IP­SWICH MAN IN PI­RATE AT­TACK

What life is re­ally like aboard a live ex­port ship on the high seas

The Queensland Times - - Front Page - EMMA CLARKE emma.clarke@qt.com.au

PI­RATES, dis­tant ex­otic lands, a job in a con­tro­ver­sial in­dus­try and civil war – Ip­swich man Jack Carew’s story has it all.

Be­fore he even fin­ished school Jack knew he wanted an ad­ven­ture.

His brother worked on ships and at age 18, Jack got the call up for his first voy­age.

That was the start of an epic three year jour­ney that would ul­ti­mately stay with him for the rest of this life

Jack vis­ited Mid­dle East­ern coun­tries in the mid­dle of civil war, had a dra­matic brush with So­ma­lian pi­rates and spent weeks on end aboard mas­sive live ex­port ships bound for the Mid­dle East, Rus­sia and China.

“On one of the trips back from the mid­dle east, the ship had an RPG fired at it and an or­ange life raft got blown to smithereens. It also had bul­let holes up one side of the ship where a pi­rate un­loaded a mag from an AK-47,” Jack said.

It was a jour­ney that shaped Jack’s per­spec­tive on his own life and a source of many dra­matic sto­ries of close calls, far-off lands and life on board live ex­port ships.

FRESH out of school, young and in need of an ad­ven­ture, Jack Carew set off on a voy­age that would ul­ti­mately shape the rest of this life.

It was 2011 and Jack was 18 when he fol­lowed his older brother on board the decks of some of the world’s largest live ex­port ships bound for the Mid­dle East, Rus­sia and China. He spent the next three years in coun­tries in the mid­dle of a civil wars, on board ships for up to 30 days straight and preparing to de­fend him­self from what could have po­ten­tially been a lu­cra­tive pi­rate at­tack.

“My older brother Ben had been work­ing on the ships for a year or so when I was in Year 12. He would come back from tak­ing a load of cat­tle to The Mid­dle East, cashed up, un­shaven and well-trav­elled. I knew I was su­per keen for this ad­ven­ture,” Jack said.

“I fi­nally got the call to say that I had a ship called the Bar­dar lll wait­ing for me in Fremantle, West­ern Aus­tralia in two weeks time.” For three years, Jack and his crew mates set sail on mul­ti­ple voy­ages be­tween the Mid­dle East, Rus­sia and China, de­liv­er­ing up to 20,000 head of cat­tle to in­ter­na­tional slaugh­ter­houses.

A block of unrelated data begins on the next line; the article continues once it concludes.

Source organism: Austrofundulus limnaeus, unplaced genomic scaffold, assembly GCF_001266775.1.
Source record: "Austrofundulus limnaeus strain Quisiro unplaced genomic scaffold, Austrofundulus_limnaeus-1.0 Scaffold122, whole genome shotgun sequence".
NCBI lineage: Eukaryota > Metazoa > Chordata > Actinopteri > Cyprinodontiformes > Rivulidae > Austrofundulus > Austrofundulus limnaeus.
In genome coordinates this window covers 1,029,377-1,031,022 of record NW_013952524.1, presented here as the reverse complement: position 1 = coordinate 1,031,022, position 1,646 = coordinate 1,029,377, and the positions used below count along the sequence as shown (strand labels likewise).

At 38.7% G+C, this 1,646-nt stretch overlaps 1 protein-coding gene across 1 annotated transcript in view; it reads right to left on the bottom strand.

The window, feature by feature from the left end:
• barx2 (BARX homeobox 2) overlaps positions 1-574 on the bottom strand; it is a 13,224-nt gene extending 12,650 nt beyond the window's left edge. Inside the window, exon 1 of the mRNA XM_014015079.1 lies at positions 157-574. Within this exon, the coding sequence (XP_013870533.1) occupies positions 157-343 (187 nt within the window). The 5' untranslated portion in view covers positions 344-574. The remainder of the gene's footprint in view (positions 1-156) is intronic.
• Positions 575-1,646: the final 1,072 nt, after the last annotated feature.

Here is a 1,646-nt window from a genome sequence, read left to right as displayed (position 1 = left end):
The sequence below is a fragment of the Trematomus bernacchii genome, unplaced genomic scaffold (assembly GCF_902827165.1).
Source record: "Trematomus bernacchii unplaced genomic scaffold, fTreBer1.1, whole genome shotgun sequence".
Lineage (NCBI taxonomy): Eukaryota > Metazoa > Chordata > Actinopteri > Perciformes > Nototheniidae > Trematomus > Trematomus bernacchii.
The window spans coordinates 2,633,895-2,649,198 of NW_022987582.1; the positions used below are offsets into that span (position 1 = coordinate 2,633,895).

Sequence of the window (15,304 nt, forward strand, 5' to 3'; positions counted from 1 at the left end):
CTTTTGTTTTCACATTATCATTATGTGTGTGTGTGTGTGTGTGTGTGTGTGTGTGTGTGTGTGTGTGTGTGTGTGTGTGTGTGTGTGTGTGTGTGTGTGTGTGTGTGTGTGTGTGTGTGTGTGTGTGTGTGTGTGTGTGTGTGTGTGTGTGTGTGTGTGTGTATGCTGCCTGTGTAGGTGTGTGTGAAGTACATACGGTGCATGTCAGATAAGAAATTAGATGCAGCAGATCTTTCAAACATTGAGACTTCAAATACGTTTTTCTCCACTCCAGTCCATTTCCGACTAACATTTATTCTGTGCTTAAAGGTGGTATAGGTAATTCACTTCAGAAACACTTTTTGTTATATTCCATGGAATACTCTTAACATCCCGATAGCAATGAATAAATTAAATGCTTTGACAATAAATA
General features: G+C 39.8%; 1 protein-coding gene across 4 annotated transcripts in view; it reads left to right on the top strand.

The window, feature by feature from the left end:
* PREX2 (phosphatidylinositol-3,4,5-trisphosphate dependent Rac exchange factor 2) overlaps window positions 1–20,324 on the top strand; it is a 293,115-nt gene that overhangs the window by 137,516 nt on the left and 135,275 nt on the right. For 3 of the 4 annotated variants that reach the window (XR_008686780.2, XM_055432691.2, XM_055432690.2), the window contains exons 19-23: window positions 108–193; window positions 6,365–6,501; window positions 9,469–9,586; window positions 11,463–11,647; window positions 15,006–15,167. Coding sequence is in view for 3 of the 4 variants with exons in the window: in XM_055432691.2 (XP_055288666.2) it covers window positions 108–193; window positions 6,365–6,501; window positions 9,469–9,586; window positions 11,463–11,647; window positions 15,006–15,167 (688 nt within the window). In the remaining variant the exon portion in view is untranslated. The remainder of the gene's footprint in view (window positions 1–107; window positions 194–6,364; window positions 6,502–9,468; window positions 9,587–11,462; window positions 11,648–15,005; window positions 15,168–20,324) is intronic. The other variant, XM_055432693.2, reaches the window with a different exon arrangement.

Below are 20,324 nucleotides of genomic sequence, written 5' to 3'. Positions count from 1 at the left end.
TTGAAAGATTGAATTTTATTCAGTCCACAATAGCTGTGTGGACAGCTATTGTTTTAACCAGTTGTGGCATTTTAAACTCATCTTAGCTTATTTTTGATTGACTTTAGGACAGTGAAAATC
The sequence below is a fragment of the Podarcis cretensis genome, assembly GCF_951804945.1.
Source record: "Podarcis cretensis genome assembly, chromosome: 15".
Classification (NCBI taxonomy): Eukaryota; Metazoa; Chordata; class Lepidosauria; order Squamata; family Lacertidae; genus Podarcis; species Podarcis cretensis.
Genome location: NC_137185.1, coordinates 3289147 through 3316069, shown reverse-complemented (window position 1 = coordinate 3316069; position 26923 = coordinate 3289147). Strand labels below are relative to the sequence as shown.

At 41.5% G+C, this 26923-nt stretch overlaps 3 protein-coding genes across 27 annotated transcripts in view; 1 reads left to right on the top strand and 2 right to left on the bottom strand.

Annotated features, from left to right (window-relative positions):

Ev­ery trip was an ex­cit­ing ad­ven­ture with prom­ise of stop-overs in for­eign coun­tries but also a re­minder of the potential dan­gers of the live ex­port in­dus­try.

“From the equa­tor, the closer you got to the shores of So­ma­lia, Kenya, Yemen and Saudi Ara­bia, the more risk we would be in of be­ing at­tacked by pi­rates. To get to the red sea, you have to go in be­tween the coasts of So­ma­lia and Yemen. The Gulf of Aden is a par­tic­u­lar hotspot for pi­rate at­tacks,” Jack said.

“One of the ships I trav­elled on fre­quently called the MV Maysora. On one of its trips back from the mid­dle east, it had an RPG fired at it and an or­ange life raft got blown to smithereens. It also had bul­let holes up one side of the ship where a pi­rate un­loaded a mag from an AK-47.”

After a cou­ple of years of work­ing the ships, Jack was on the world’s largest live ex­port ship, the Nada, bound for Rus­sia.

“This huge ship could hold up to 22,000 head of cat­tle. Luck­ily, the com­pany I was work­ing for at the time only loaded 18,000 head onto the ship, so there was more than enough room which made our job rel­a­tively easy for the 30some­thing day trip to Mother Rus­sia,” he said.

“Our voy­age would see us travel across the In­dian Ocean, up the Red Sea, through the Suez Canal, straight through the Mediter­ranean Sea, up the Bospho­rus Strait, into the Black Sea and ar­rive at our des­ti­na­tion in Novorossiysk, Rus­sia.

“Luck­ily for this trip though, we stopped in at the Mal­dives and picked up three Sri Lankan armed guards. Who, for the next 10 days would be on full time, 24/7 pi­rate watch. With the help of a few Pak­istani crew, eyes and ears would con­stantly be looking out to the ocean. Nat­u­rally, I had a mil­lion ques­tions for th­ese se­cu­rity guards. They all had old school SLR ri­fles, chest rigs/ plate car­ri­ers, tac hel­mets.”